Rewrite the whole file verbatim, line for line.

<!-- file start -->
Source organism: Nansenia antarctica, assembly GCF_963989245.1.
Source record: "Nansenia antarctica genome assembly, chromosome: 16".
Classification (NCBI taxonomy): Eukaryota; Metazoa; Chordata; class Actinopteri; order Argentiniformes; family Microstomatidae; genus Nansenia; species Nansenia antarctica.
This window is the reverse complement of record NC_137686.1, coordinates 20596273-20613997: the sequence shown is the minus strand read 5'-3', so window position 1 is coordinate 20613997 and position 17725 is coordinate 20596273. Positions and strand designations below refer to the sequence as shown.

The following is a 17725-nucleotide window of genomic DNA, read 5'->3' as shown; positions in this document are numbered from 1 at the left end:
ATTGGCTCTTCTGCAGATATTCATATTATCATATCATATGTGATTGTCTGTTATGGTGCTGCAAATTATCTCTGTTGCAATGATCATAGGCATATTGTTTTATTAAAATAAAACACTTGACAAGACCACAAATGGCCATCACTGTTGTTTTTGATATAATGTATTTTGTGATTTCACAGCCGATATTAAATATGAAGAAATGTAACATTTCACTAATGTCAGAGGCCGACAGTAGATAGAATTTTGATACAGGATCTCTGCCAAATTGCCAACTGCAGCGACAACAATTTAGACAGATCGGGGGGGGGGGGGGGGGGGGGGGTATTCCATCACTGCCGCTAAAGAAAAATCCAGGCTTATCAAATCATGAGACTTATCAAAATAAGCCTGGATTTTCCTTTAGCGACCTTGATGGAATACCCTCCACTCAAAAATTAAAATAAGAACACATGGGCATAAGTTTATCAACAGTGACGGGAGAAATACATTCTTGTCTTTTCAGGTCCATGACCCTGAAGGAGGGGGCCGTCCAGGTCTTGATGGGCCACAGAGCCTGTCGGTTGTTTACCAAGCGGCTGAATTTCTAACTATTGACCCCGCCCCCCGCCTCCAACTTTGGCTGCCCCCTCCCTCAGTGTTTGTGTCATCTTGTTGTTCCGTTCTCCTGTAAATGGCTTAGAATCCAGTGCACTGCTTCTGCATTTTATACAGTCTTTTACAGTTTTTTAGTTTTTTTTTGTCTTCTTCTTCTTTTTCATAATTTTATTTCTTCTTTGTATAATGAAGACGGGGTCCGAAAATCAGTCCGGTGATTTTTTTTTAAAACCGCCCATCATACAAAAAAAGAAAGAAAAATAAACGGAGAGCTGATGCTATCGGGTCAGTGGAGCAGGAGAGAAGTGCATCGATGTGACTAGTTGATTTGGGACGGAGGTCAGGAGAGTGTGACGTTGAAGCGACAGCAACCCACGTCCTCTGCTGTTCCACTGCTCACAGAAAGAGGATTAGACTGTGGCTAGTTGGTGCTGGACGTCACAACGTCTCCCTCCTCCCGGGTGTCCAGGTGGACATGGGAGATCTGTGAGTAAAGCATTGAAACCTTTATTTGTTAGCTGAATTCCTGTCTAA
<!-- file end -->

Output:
Source organism: Nansenia antarctica, assembly GCF_963989245.1.
Source record: "Nansenia antarctica genome assembly, chromosome: 16".
Classification (NCBI taxonomy): Eukaryota; Metazoa; Chordata; class Actinopteri; order Argentiniformes; family Microstomatidae; genus Nansenia; species Nansenia antarctica.
This window is the reverse complement of record NC_137686.1, coordinates 20596273-20613997: the sequence shown is the minus strand read 5'-3', so window position 1 is coordinate 20613997 and position 17725 is coordinate 20596273. Positions and strand designations below refer to the sequence as shown.

The following is a 17725-nucleotide window of genomic DNA, read 5'->3' as shown; positions in this document are numbered from 1 at the left end:
ATTGGCTCTTCTGCAGATATTCATATTATCATATCATATGTGATTGTCTGTTATGGTGCTGCAAATTATCTCTGTTGCAATGATCATAGGCATATTGTTTTATTAAAATAAAACACTTGACAAGACCACAAATGGCCATCACTGTTGTTTTTGATATAATGTATTTTGTGATTTCACAGCCGATATTAAATATGAAGAAATGTAACATTTCACTAATGTCAGAGGCCGACAGTAGATAGAATTTTGATACAGGATCTCTGCCAAATTGCCAACTGCAGCGACAACAATTTAGACAGATCGGGGGGGGGGGGGGGGGGGGGGGTATTCCATCACTGCCGCTAAAGAAAAATCCAGGCTTATCAAATCATGAGACTTATCAAAATAAGCCTGGATTTTCCTTTAGCGACCTTGATGGAATACCCTCCACTCAAAAATTAAAATAAGAACACATGGGCATAAGTTTATCAACAGTGACGGGAGAAATACATTCTTGTCTTTTCAGGTCCATGACCCTGAAGGAGGGGGCCGTCCAGGTCTTGATGGGCCACAGAGCCTGTCGGTTGTTTACCAAGCGGCTGAATTTCTAACTATTGACCCCGCCCCCCGCCTCCAACTTTGGCTGCCCCCTCCCTCAGTGTTTGTGTCATCTTGTTGTTCCGTTCTCCTGTAAATGGCTTAGAATCCAGTGCACTGCTTCTGCATTTTATACAGTCTTTTACAGTTTTTTAGTTTTTTTTTGTCTTCTTCTTCTTTTTCATAATTTTATTTCTTCTTTGTATAATGAAGACGGGGTCCGAAAATCAGTCCGGTGATTTTTTTTTAAAACCGCCCATCATACAAAAAAAGAAAGAAAAATAAACGGAGAGCTGATGCTATCGGGTCAGTGGAGCAGGAGAGAAGTGCATCGATGTGACTAGTTGATTTGGGACGGAGGTCAGGAGAGTGTGACGTTGAAGCGACAGCAACCCACGTCCTCTGCTGTTCCACTGCTCACAGAAAGAGGATTAGACTGTGGCTAGTTGGTGCTGGACGTCACAACGTCTCCCTCCTCCCGGGTGTCCAGGTGGACATGGGAGATCTGTGAGTAAAGCATTGAAACCTTTATTTGTTAGCTGAATTCCTGTCTAA